- An attestation stating the purpose for your stay (for example, that you are a second-home owner wishing to visit or carry out maintenance on your holiday home) and that you will not exercise any professional activity in France
- Proof of your travel health insurance
- Proof of your French residence, rental agreement, or intended place of residence
- Proof of sufficient funds (for example, 3 months of bank statements with your full name and address, those of your spouse/partner along with your marriage certificate, or savings account with the full amount).
How to Apply for Your Long-Stay Visa in France
You can apply for your long-stay visa in France via the France Visas Online Portal.
This process can be done online, after which you will need to make an appointment at your local embassy or visa centre—UK residents can visit the French Embassy in the UK to find your nearest embassy. You will need to print out the receipt of your application and bring it, along with all required documents, to the meeting. When your visa is ready, you will go back to the embassy to pick it up or you can arrange to have it returned to you by courier (fees apply). During the final meeting, you will also have a biometric iris scan and fingerprints taken (these are retained for five years by the French Consulate).
You can start the application process within three months of your intended arrival date in France.
How Much is a French Long-Stay Visa?
Typically, a long-stay visa costs €99, which is payable at your visa application interview. There is also a non-refundable visa application processing fee payable at the time of your online application. This fee varies depending on your country of application, but in the UK it is £26 payable to TLSContact, while in the US it’s $38.20 to VLS Global. Additional credit card transaction fees may also apply.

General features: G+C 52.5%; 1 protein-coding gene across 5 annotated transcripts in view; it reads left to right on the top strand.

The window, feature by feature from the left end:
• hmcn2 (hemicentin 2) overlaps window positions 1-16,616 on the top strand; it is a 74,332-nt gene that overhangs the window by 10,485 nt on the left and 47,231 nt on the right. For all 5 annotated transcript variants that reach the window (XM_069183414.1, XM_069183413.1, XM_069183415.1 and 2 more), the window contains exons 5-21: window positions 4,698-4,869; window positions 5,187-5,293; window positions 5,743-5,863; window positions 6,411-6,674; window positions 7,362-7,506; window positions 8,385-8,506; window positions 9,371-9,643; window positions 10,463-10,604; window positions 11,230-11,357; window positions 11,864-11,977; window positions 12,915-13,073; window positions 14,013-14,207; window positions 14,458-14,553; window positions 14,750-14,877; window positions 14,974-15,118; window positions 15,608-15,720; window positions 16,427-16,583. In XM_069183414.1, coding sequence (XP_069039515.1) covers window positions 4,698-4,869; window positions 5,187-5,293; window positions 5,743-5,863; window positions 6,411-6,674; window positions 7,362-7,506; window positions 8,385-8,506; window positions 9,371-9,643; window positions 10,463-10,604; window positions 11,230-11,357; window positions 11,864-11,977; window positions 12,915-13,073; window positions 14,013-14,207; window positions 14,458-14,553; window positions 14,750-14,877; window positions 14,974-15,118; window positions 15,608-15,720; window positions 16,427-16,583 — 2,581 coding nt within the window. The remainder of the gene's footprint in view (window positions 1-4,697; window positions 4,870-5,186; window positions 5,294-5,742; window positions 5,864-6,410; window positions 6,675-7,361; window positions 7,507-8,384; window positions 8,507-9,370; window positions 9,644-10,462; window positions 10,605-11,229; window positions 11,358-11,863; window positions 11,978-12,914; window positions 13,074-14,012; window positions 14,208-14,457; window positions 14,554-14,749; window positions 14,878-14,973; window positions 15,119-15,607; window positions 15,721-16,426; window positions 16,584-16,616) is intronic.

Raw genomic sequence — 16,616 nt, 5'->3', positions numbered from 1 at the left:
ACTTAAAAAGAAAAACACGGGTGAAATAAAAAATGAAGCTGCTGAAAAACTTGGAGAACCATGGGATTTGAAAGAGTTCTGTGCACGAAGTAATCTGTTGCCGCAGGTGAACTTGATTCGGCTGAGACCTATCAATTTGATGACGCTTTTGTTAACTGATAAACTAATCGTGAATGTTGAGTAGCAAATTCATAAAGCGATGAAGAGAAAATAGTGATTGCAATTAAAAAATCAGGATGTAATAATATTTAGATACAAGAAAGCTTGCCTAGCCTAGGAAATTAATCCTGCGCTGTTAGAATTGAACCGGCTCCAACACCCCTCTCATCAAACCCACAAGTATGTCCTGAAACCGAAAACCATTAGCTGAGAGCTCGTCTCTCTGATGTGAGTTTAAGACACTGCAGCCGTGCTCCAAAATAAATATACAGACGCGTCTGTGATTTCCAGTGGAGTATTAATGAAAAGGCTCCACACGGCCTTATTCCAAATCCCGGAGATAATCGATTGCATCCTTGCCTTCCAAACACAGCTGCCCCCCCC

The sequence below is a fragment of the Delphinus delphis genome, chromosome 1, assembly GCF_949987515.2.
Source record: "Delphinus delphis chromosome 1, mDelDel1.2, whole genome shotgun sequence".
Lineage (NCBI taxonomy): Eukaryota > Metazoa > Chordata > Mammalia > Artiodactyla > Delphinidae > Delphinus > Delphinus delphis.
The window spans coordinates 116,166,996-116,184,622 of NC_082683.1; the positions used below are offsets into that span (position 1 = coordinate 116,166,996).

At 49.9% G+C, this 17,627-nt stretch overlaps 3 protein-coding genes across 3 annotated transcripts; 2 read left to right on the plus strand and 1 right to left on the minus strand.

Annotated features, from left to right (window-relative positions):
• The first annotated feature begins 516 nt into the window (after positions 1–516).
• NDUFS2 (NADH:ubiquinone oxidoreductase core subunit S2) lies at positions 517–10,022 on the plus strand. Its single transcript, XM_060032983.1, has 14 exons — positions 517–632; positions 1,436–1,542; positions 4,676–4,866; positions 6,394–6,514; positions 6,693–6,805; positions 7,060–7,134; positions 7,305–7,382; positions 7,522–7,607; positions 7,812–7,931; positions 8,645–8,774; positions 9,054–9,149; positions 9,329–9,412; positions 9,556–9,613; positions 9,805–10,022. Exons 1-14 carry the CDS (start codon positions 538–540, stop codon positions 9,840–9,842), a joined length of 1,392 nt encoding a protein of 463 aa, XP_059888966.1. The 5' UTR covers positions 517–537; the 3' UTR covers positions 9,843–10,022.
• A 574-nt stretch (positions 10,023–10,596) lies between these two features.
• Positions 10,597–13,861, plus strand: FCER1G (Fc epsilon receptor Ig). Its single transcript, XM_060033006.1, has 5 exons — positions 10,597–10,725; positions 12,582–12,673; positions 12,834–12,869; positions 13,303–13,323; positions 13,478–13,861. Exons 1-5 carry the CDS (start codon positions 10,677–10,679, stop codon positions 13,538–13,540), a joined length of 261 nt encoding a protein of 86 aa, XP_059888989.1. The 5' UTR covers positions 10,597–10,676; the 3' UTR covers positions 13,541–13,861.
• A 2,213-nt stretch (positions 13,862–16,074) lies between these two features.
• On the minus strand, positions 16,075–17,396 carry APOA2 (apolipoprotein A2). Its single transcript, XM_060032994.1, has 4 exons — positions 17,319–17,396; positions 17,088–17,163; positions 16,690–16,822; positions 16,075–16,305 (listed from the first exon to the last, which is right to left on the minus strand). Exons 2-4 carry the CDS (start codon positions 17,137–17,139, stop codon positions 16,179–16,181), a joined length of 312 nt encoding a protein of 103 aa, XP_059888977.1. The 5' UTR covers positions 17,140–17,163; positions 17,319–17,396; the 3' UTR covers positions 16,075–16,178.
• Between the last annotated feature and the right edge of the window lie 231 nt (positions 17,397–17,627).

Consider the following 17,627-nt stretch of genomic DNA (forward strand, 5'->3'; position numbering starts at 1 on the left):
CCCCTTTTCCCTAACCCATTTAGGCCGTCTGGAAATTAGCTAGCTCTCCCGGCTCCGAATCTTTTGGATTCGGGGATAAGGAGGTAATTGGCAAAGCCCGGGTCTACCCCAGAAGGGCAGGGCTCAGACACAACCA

There is also a non-refundable visa application processing fee payable at the time of your online application. This fee varies depending on your country of application, but for example, in the UK it is around £26 payable to TLSContact, while in the US it’s $38.20 through VLS Global. Additional credit card transaction fees may also apply.
Additional fees apply if you opt to have your passport and visa returned to you by courier (in the UK, expect this to cost around £16).
Tips for Applying for Your Long-Stay Visa
Some tried and tested tips from our readers:
- When applying online you MUST remember to print out (or save to your computer) the completed Application and Registration Receipt (available at the end of the application process). If you try to print these out later, they will be ‘draft’ copies and not accepted when you go in for your in-person meeting.
- Print-outs of bank statements are accepted, but you must find at least one with your address at the top and this can be tricky if you only have online statements. An old statement showing the address, accompanied by recent statements showing your balance may be accepted.
*Remember that COVID-19 regulations are still in place in both France and the UK. Be sure to check the latest rules before travelling: see our articles on travel between France and the UK and France’s traffic light system.
Have you applied for a long-stay visa in France? Get in touch and let us know your experience.